The following year, Roberta worked on her first project outside of the direction of Atlantic Records, when she composed and produced the soundtrack album for the Richard Pryor/Cicely Tyson film, “Bustin’ Loose.” Singles from this album included “You Stopped Loving Me” and “Just When I Needed You.” In 1982, Atlantic released “THE BEST OF ROBERTA FLACK,” a collection of eleven songs which had redefined popular music in the preceding decade. At the same time, Roberta returned to the studio to record the “I’M THE ONE” album with producers Ralph MacDonald and William Salter (who together had penned “Where Is The Love”) and William Eaton. Singles culled from the record were “Makin’ Love,” a Bacharach/Sager tune, and the title track.
Her second collaboration with Peabo Bryson, “BORN TO LOVE,” debuted in 1983 and produced another huge smash, “Tonight I Celebrate My Love.” The following year, she appeared as a guest artist on Japanese saxophone legend Sadao Watanabe’s album, “RENDEZVOUZ” (released on Warner-Pioneer in Japan). Roberta sang on the tracks “If I’m Still Around Tomorrow” and “Here’s To Love.” Later in 1984, she was asked to contribute to Yoko Ono’s tribute to her late husband John Lennon, “EVERY MAN HAS A WOMAN WHO LOVES HIM. ” Her vocal on “Goodbye Sadness” was praised by the critics as one of the most moving on the album. The year also saw Roberta undertake a successful tour of England.
She returned to Atlantic in 1985 with the single “People On A String” from the “WHITE NIGHTS” soundtrack. In 1986, she released a single version of “We Shall Overcome” on the label to commemorate Martin Luther King’s birthday. She performed a number of live dates with symphony orchestras, and toured Japan twice between 1986 and 1988: once with Miles Davis and the Crusaders; the second with Tokyo’s Japanese Symphony. She played piano and sang as they performed songs from a Portuguese Suite with Chinese drums. She performed with Miles again at the Toronto Jazz Festival in June 1987, and on the Capitol grounds with the National Symphony and Marvin Hamlisch in July, before 225,000 enthusiastic fans.
1988 saw the release of “OASIS,” which featured the work of Marcus Miller, Andy Goldmark, The System’s David Frank, Henry Gaffney, Ashford & Simpson, Greg Phillinganes, Michael Omartian, Jerry Hey, David Sanborn, George Duke, Marvin Hamlisch and Siedah Garrett, Quincy Jones, and others. The title track became a #1 R&B single.
Between the release of “OASIS” and the recording of her new album, “SET THE NIGHT TO MUSIC, ” Roberta toured California, Japan, and Hong Kong in 1989, headlining a series of dates with Patrice Rushen and the Duke Ellington Orchestra. In 1994 Roberta released “ROBERTA”, an album of popular jazz and blues standards. “ROBERTA” contains Roberta’s own arrangements of such classics as B.B. King’s “The Thrill Is Gone,” “Sweet Georgia Brown,” and “Let’s Stay Together.” “ROBERTA” earned a Grammy nomination in the company of Frank Sinatra, Willie Nelson, Barbra Streisand and Tony Bennett.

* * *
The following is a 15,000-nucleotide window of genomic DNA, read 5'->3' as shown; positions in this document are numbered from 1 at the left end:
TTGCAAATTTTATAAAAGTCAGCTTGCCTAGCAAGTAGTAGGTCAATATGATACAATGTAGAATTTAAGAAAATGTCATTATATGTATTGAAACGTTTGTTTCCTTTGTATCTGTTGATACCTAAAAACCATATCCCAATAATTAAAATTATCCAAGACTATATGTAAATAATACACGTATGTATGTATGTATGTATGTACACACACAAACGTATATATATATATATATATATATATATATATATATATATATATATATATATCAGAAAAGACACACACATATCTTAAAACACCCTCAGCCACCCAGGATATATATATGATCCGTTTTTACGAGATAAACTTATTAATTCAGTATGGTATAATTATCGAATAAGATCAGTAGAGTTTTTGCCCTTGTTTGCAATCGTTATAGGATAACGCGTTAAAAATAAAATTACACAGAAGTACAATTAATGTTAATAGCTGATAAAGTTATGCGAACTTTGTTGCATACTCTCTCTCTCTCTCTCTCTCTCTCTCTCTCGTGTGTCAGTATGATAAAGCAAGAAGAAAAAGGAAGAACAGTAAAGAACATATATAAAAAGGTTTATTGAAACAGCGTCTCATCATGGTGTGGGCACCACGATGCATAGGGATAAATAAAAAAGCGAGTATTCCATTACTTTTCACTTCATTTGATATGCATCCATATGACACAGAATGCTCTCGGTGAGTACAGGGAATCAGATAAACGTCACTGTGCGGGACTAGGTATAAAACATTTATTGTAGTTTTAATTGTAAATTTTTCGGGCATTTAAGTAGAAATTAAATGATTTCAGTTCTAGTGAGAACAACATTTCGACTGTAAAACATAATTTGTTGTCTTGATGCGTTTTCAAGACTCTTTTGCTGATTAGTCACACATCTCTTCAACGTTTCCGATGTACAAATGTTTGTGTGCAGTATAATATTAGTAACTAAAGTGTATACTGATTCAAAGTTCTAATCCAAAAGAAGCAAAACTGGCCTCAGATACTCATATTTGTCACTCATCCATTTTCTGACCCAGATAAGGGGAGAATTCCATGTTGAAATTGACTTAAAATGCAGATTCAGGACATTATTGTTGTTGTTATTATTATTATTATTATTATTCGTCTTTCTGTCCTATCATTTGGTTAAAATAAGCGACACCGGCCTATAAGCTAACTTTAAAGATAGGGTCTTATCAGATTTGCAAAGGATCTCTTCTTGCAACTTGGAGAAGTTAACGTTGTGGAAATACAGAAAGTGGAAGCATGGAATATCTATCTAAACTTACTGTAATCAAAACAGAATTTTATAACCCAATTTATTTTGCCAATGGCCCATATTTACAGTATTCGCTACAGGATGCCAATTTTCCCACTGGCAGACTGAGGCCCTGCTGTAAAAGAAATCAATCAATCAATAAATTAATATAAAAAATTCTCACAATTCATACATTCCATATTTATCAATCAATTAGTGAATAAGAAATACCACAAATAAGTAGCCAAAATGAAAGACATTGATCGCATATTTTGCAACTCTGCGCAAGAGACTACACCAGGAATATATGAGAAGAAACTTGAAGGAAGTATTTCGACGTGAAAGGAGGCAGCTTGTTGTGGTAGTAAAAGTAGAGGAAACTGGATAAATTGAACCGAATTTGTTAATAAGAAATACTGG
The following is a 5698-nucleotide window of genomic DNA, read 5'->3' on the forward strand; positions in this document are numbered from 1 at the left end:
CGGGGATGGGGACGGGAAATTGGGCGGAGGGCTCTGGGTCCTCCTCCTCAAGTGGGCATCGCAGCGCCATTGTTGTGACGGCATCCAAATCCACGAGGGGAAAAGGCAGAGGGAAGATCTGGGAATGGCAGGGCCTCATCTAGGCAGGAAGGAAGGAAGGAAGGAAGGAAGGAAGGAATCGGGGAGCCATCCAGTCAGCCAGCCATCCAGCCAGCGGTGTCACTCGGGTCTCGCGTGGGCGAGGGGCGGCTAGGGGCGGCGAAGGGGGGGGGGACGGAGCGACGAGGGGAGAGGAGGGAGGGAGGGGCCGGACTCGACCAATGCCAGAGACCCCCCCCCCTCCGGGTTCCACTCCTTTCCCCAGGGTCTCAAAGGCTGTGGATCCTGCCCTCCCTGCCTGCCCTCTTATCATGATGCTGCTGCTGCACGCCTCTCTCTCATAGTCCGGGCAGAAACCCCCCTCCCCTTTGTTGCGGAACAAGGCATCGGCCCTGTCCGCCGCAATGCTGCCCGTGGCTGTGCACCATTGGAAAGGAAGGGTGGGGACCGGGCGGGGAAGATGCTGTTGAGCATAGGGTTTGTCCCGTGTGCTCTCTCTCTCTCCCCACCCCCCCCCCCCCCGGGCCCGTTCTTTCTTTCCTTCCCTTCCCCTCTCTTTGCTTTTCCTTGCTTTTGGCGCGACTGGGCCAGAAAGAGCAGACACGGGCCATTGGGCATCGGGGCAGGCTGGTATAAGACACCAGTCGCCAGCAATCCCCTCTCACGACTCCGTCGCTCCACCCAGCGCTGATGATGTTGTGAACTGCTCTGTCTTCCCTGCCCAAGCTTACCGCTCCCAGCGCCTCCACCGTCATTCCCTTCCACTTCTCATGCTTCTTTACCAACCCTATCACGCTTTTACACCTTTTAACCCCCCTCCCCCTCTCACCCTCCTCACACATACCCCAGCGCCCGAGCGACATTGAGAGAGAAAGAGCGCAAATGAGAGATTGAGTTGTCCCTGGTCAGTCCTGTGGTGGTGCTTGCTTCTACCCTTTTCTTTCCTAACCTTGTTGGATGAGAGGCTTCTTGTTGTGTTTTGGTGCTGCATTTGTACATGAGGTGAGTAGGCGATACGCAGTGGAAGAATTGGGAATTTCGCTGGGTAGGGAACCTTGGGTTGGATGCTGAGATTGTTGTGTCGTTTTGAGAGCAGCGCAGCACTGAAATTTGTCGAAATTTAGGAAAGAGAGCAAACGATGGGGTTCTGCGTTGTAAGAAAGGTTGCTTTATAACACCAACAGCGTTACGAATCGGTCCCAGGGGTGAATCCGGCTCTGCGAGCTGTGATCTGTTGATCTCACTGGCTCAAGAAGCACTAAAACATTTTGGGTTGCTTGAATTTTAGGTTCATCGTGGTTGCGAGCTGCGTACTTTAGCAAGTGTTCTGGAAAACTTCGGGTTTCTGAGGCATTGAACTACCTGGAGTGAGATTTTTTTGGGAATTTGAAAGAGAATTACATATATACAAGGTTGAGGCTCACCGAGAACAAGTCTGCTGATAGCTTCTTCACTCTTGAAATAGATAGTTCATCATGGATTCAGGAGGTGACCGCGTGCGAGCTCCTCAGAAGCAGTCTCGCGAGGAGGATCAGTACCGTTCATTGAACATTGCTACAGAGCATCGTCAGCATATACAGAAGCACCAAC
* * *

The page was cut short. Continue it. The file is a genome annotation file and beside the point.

From 1995 – 1998, Roberta hosted a weekly radio show, “Brunch with Roberta Flack”. The showpresented Roberta as a host with unique insights into the world of music in which she herself has been such an integral part. “Brunch With Roberta Flack” aired nationwide in over 30 major metropolitan radio markets. 1997 saw the release of Roberta’s first Christmas album, “THE CHRISTMAS ALBUM,” as well as a new collaboration with Peabo Bryson for Disney’s Beauty and the Beast, Enchanted Christmas movie soundtrack. Highlights of 1998 included a Roberta performance along with Madonna, Elton John and Sting at Carnegie Hall for the Annual Rainforest Foundation Benefit Concert, a tour of Japan, and a musical appearance with the Muppets on Sesame Street.
1999 proved to be a stellar year for Roberta Flack. On June 10, 1999, Roberta was selected to receive a coveted “STAR” on Hollywood’s legendary Walk of Fame. In July, Roberta traveled to South Africa for a sold out concert tour. Even President Nelson Mandela, a Roberta Flack fan, turned out to enjoy the culminating concert.
While she was thrilling audiences in South Africa, Roberta’s accomplishments were being celebrated in America, during the historical five-hour VH-1 program, “The 100 Greatest Women of Rock & Roll”. She ranked highly, sharing the company of Tina Turner, Aretha Franklin, Madonna, Alanis Morissette and several other trail-blazing female artists.
The turn of the millennium showed that Roberta had no intention of slowing down. With international tour dates including Turkey, Argentina, Australia and Japan, she is constantly inspired by seeing first hand that her music continues to be loved and enjoyed around the world. In 2002, “Roberta Flack In Concert” was released on DVD. It was that year that she took a leadership role in response to the aftermath of September 11th. She, along with other celebrities, participated in Nile Rogers’ “We Are Family” movie and single (directed by Spike Lee), which set an example of unity among all Americans. She also participated in the nationwide “Come Back to D.C.” television campaign, a joint collaboration between the Federal Government and the DC Tourism Board.
Today, Roberta Flack remains a shining inspiration to her fans, peers and younger musicians in the music industry. Roberta has appeared with soul artists like Alicia Keyes, India.Arie and Angie Stone, all younger artists who have been heavily influenced by Roberta Flack’s earlier achievements.
Roberta is also an outspoken participant in the AEC (Artist Empowerment Coalition) whose primary goal is advocacy for artists’ rights and control of their creative properties. Through it all, she always comes back to the music, which is why it is not surprising that Roberta was asked by VH1 to participate in its “100 Greatest Love Songs” and “100 Greatest Women of Rock & Roll” television events. Roberta’s latest release was her 2003 Christmas album, “Holiday,” a timeless collection of seasonal favorites, a Roberta classic or two, plus a few goodies thrown in for good cheer. Presently, Ms. Flack is working in the studio completing a Beatles’ songs project for Sony ATV/SLG.